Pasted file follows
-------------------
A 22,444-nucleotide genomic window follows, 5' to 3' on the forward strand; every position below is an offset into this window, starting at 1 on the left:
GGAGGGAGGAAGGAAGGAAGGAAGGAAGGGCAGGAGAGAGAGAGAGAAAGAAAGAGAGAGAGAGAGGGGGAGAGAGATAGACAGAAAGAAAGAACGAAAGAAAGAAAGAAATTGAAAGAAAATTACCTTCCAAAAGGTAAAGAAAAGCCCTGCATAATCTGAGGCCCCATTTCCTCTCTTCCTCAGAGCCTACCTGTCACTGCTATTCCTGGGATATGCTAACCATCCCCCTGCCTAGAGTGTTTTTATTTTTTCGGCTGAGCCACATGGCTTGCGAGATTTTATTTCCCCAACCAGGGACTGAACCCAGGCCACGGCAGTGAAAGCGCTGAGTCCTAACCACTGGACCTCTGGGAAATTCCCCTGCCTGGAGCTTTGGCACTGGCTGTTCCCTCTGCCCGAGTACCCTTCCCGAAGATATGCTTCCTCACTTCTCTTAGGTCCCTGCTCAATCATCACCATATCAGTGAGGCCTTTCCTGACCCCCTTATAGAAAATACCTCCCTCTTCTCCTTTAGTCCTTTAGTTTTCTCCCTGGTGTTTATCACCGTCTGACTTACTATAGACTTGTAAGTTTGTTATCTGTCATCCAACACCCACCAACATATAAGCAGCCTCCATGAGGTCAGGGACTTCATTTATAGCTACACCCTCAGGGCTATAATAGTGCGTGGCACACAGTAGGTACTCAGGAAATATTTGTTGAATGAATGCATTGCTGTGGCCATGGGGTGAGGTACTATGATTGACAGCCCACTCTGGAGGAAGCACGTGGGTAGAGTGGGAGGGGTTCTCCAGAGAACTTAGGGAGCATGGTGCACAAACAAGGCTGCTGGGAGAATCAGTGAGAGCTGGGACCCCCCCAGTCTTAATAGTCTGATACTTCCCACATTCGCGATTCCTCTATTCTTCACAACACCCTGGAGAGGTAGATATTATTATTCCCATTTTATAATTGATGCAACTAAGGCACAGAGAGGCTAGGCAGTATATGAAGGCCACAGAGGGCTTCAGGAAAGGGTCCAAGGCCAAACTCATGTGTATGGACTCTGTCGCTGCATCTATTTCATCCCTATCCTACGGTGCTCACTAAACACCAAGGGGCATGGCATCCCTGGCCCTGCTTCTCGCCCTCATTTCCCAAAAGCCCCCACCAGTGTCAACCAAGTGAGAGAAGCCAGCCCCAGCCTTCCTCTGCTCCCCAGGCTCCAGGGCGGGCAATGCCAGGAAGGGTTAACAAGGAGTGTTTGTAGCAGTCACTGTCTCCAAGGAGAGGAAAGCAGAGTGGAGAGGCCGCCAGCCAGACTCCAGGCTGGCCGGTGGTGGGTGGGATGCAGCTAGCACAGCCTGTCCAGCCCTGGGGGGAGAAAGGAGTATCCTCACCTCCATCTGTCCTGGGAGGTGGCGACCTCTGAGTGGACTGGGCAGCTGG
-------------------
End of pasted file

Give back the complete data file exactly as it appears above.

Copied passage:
A 22,444-nucleotide genomic window follows, 5' to 3' on the forward strand; every position below is an offset into this window, starting at 1 on the left:
GGAGGGAGGAAGGAAGGAAGGAAGGAAGGGCAGGAGAGAGAGAGAGAAAGAAAGAGAGAGAGAGAGGGGGAGAGAGATAGACAGAAAGAAAGAACGAAAGAAAGAAAGAAATTGAAAGAAAATTACCTTCCAAAAGGTAAAGAAAAGCCCTGCATAATCTGAGGCCCCATTTCCTCTCTTCCTCAGAGCCTACCTGTCACTGCTATTCCTGGGATATGCTAACCATCCCCCTGCCTAGAGTGTTTTTATTTTTTCGGCTGAGCCACATGGCTTGCGAGATTTTATTTCCCCAACCAGGGACTGAACCCAGGCCACGGCAGTGAAAGCGCTGAGTCCTAACCACTGGACCTCTGGGAAATTCCCCTGCCTGGAGCTTTGGCACTGGCTGTTCCCTCTGCCCGAGTACCCTTCCCGAAGATATGCTTCCTCACTTCTCTTAGGTCCCTGCTCAATCATCACCATATCAGTGAGGCCTTTCCTGACCCCCTTATAGAAAATACCTCCCTCTTCTCCTTTAGTCCTTTAGTTTTCTCCCTGGTGTTTATCACCGTCTGACTTACTATAGACTTGTAAGTTTGTTATCTGTCATCCAACACCCACCAACATATAAGCAGCCTCCATGAGGTCAGGGACTTCATTTATAGCTACACCCTCAGGGCTATAATAGTGCGTGGCACACAGTAGGTACTCAGGAAATATTTGTTGAATGAATGCATTGCTGTGGCCATGGGGTGAGGTACTATGATTGACAGCCCACTCTGGAGGAAGCACGTGGGTAGAGTGGGAGGGGTTCTCCAGAGAACTTAGGGAGCATGGTGCACAAACAAGGCTGCTGGGAGAATCAGTGAGAGCTGGGACCCCCCCAGTCTTAATAGTCTGATACTTCCCACATTCGCGATTCCTCTATTCTTCACAACACCCTGGAGAGGTAGATATTATTATTCCCATTTTATAATTGATGCAACTAAGGCACAGAGAGGCTAGGCAGTATATGAAGGCCACAGAGGGCTTCAGGAAAGGGTCCAAGGCCAAACTCATGTGTATGGACTCTGTCGCTGCATCTATTTCATCCCTATCCTACGGTGCTCACTAAACACCAAGGGGCATGGCATCCCTGGCCCTGCTTCTCGCCCTCATTTCCCAAAAGCCCCCACCAGTGTCAACCAAGTGAGAGAAGCCAGCCCCAGCCTTCCTCTGCTCCCCAGGCTCCAGGGCGGGCAATGCCAGGAAGGGTTAACAAGGAGTGTTTGTAGCAGTCACTGTCTCCAAGGAGAGGAAAGCAGAGTGGAGAGGCCGCCAGCCAGACTCCAGGCTGGCCGGTGGTGGGTGGGATGCAGCTAGCACAGCCTGTCCAGCCCTGGGGGGAGAAAGGAGTATCCTCACCTCCATCTGTCCTGGGAGGTGGCGACCTCTGAGTGGACTGGGCAGCTGG